Rare Marine Sightings in South Africa

cape coast whale sightings

Many people come to South Africa specifically to watch the migration of the Southern Right Whale as they leave the frigid coast of Antarctica to head to their breeding grounds here off the coast of South Africa. Hermanus is one of the best places to go to see them, but they can be spotted along the coastal waters from the Cape. Tour companies like Cape Tours offer package deals where a visitor can get the best possible chance at seeing a once in a lifetime sighting like the white albino Right Whales that come along rarely.

The Southern Right Whale’s numbers have steadily declined over the years, and its very name comes from a tragic past, named as the “right” whale to hunt. They’re slow moving in the water, have a great deal of oil and baleen, they float when they’re killed and the amount of meat they give has made them a prime target for hunters and poachers. They were nearly extinct in the early parts of the 20th century, but grassroots efforts and laws passed in South Africa beginning in 1935 have helped their numbers climb once again to about 4,000 today.

They weight about 60 tons and can live to about 100 years of age. These Southern Right Whales spend about 5 months every year in South Africa for the breeding season, where they play majestically in the water, performing beautiful acrobatics, courting one another, and nursing their newly born calves so close to the shore that it appears you could reach out and touch them. They’re the best whales to watch from land because they come so close. Right Whales are smaller only than the Blue Whale, and have no dorsal fin unlike many of their brethren. They have callosities on their heads, appearing as white lumpy growths.

Breeding season begins in spring from July to October, and the females are known to calve every three years. It takes a year of gestation, a year to raise the calf, and another to rest. She needs the rest to recover from the enormous amount of physical strain it takes to gestate her calf, and to suckle it for 6 months. The calf can drink 200 litres of milk and grows 3 cm every day. Though Right Whales are mostly dark blue/black, some of the calves are born white, and almost all white calves are male, which darken as they age. The ones which aren’t male and happen to be born white tend to stay white from albinism, a rare occurrence which has been recently spotted.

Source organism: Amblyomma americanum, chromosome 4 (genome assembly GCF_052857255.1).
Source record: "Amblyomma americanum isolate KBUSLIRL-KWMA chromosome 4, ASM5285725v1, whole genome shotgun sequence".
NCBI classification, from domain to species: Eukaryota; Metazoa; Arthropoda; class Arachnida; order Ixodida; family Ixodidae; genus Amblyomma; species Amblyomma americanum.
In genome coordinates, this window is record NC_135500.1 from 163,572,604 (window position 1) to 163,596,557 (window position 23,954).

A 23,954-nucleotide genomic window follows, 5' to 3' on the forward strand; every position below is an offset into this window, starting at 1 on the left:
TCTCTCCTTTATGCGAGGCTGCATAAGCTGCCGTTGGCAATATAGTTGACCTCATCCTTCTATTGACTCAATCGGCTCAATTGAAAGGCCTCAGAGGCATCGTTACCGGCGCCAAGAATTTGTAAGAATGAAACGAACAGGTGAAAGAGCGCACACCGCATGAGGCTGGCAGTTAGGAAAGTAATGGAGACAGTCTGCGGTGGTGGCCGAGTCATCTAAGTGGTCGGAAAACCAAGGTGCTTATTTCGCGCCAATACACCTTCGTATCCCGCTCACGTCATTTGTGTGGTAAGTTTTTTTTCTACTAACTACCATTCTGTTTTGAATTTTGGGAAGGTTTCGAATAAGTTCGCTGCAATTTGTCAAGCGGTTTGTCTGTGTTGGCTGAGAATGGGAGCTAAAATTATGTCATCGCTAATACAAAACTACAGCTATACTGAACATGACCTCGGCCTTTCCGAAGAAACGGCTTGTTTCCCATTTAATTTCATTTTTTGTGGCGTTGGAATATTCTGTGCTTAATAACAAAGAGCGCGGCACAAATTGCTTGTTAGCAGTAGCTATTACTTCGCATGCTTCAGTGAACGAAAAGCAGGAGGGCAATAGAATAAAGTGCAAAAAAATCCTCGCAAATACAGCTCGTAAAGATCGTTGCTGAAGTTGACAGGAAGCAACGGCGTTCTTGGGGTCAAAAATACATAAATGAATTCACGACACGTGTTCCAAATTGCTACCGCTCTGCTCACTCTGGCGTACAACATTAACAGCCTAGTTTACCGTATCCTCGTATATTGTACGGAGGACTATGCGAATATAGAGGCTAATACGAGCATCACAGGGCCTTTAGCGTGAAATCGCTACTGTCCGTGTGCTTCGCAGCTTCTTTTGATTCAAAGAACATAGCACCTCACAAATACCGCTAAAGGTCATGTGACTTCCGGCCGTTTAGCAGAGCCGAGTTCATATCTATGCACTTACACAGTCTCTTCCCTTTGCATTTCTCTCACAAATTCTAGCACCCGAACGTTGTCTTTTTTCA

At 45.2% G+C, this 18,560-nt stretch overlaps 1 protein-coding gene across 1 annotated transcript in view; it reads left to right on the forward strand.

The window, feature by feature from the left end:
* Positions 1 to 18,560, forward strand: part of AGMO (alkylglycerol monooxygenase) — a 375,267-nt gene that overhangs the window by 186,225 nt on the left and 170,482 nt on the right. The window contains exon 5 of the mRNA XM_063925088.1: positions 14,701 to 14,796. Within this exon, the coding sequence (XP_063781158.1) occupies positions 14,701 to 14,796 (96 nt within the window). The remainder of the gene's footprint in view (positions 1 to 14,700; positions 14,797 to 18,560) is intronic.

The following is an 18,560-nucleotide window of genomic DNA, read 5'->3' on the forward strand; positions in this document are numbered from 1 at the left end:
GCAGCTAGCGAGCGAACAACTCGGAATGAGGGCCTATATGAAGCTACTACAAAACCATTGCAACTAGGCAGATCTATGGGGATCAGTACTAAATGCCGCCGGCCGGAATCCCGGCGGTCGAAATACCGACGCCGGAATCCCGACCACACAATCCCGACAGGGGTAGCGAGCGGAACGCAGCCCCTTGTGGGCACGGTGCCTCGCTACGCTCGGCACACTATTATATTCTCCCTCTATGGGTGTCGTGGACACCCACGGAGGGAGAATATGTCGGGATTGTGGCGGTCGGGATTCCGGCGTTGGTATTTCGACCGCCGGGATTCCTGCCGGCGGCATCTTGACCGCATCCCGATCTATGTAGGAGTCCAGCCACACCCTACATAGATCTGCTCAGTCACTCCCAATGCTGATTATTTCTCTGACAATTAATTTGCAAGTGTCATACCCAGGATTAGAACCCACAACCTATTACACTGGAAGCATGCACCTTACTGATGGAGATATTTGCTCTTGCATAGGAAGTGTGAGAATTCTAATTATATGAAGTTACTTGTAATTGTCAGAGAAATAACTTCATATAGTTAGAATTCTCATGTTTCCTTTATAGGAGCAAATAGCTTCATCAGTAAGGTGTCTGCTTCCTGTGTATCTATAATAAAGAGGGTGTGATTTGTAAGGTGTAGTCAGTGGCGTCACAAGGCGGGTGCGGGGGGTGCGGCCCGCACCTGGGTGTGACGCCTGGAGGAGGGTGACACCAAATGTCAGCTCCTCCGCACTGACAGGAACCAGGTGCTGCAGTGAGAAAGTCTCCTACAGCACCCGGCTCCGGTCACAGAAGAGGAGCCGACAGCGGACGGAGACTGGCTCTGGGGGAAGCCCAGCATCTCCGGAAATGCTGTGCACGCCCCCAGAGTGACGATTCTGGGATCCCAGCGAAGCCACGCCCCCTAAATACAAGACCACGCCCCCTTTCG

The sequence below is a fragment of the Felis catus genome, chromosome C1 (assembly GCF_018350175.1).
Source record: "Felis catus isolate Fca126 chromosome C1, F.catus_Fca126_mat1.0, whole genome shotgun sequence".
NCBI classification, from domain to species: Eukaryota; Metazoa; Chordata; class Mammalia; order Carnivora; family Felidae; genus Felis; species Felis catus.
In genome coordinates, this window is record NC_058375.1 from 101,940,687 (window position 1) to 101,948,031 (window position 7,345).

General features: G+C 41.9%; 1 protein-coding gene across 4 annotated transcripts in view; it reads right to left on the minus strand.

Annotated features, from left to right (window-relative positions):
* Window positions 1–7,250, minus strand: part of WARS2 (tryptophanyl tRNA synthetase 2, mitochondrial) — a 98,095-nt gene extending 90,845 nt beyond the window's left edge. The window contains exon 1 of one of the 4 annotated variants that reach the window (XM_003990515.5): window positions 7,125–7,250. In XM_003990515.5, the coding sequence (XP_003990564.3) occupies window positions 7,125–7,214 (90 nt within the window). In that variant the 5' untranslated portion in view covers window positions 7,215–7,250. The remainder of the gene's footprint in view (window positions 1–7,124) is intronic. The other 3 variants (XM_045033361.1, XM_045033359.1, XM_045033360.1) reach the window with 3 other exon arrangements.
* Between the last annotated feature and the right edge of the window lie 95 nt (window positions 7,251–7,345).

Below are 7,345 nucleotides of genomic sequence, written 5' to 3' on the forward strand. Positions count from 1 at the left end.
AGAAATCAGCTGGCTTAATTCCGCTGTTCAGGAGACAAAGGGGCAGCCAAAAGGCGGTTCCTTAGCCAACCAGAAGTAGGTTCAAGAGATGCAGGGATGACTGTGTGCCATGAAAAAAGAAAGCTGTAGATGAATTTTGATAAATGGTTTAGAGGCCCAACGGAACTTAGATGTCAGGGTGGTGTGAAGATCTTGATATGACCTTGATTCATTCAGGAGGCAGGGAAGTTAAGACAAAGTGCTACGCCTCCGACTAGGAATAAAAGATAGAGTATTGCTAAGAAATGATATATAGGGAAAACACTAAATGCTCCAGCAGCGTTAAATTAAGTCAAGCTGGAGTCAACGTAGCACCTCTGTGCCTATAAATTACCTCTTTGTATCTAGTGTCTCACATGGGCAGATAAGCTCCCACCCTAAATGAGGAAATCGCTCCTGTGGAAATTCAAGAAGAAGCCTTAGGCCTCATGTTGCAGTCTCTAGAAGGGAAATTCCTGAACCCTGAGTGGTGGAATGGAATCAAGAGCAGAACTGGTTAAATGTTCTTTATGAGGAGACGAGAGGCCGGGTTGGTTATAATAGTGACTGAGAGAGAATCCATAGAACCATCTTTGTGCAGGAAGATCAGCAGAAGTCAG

Southern Right Whales are intelligent, curious, and sensitive creatures which form social groups of around 6 related whales. They seem all too happy to perform when they’re being watched, as though they know a show is expected, and to the delight of onlookers they never fail to deliver. Something Right Whales are known for are the alternating breaches in succession causing a blast like from a cannon sound to reverberate across the water. This characteristic behavior is also matched by another, where they rest head-down and float with their flukes held up, known as “sailing” but they also slap their flippers regularly.

June through November is the ideal time to see these majestic beasts, with peak calving season in July and August. Though the whales can be seen as far North as KwaZulu-Natal, the best place in the world to see them is Hermanus in Walker Bay, the whale watching capital of the world. The town even holds a whale-watching festival every September. They aren’t the only massive visitors that can be spotted however, as humpback whales also can be seen from May and June, and November through January on their migratory path.

Bryde’s whales can be found year round and even Orcas have been seen here occasionally. Cape St. Francis to Algoa Bay are perfect areas to find Bryde’s, Minke and Orcas, along with Sperm whales and beaked whales by Port St.Johns. If you love marine life, and want the opportunity for spotting whales in a once in a lifetime adventure, be sure to book with Cape Tours so they can craft you the perfect customised itinerary to bring you the best whale-watching South Africa has to offer.

*photo credit – Nestor Gallna

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